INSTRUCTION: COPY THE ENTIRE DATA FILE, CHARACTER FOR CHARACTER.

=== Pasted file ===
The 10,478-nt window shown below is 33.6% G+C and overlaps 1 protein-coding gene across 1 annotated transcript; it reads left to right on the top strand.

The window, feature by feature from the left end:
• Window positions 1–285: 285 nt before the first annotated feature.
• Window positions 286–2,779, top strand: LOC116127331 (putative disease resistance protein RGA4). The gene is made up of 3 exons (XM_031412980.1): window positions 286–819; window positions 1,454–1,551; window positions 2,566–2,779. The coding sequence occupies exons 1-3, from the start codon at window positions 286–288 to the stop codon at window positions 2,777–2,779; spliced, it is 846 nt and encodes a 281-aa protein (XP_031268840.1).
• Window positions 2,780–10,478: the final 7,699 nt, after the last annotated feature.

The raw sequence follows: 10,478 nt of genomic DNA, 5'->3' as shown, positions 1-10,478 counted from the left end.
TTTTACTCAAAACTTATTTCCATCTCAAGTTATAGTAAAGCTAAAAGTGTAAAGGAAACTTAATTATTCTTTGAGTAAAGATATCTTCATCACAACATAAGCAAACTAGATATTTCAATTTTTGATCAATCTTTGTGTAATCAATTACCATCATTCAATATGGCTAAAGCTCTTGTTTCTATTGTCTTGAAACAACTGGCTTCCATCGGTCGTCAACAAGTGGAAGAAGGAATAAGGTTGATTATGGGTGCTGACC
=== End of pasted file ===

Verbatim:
The 10,478-nt window shown below is 33.6% G+C and overlaps 1 protein-coding gene across 1 annotated transcript; it reads left to right on the top strand.

The window, feature by feature from the left end:
• Window positions 1–285: 285 nt before the first annotated feature.
• Window positions 286–2,779, top strand: LOC116127331 (putative disease resistance protein RGA4). The gene is made up of 3 exons (XM_031412980.1): window positions 286–819; window positions 1,454–1,551; window positions 2,566–2,779. The coding sequence occupies exons 1-3, from the start codon at window positions 286–288 to the stop codon at window positions 2,777–2,779; spliced, it is 846 nt and encodes a 281-aa protein (XP_031268840.1).
• Window positions 2,780–10,478: the final 7,699 nt, after the last annotated feature.

The raw sequence follows: 10,478 nt of genomic DNA, 5'->3' as shown, positions 1-10,478 counted from the left end.
TTTTACTCAAAACTTATTTCCATCTCAAGTTATAGTAAAGCTAAAAGTGTAAAGGAAACTTAATTATTCTTTGAGTAAAGATATCTTCATCACAACATAAGCAAACTAGATATTTCAATTTTTGATCAATCTTTGTGTAATCAATTACCATCATTCAATATGGCTAAAGCTCTTGTTTCTATTGTCTTGAAACAACTGGCTTCCATCGGTCGTCAACAAGTGGAAGAAGGAATAAGGTTGATTATGGGTGCTGACC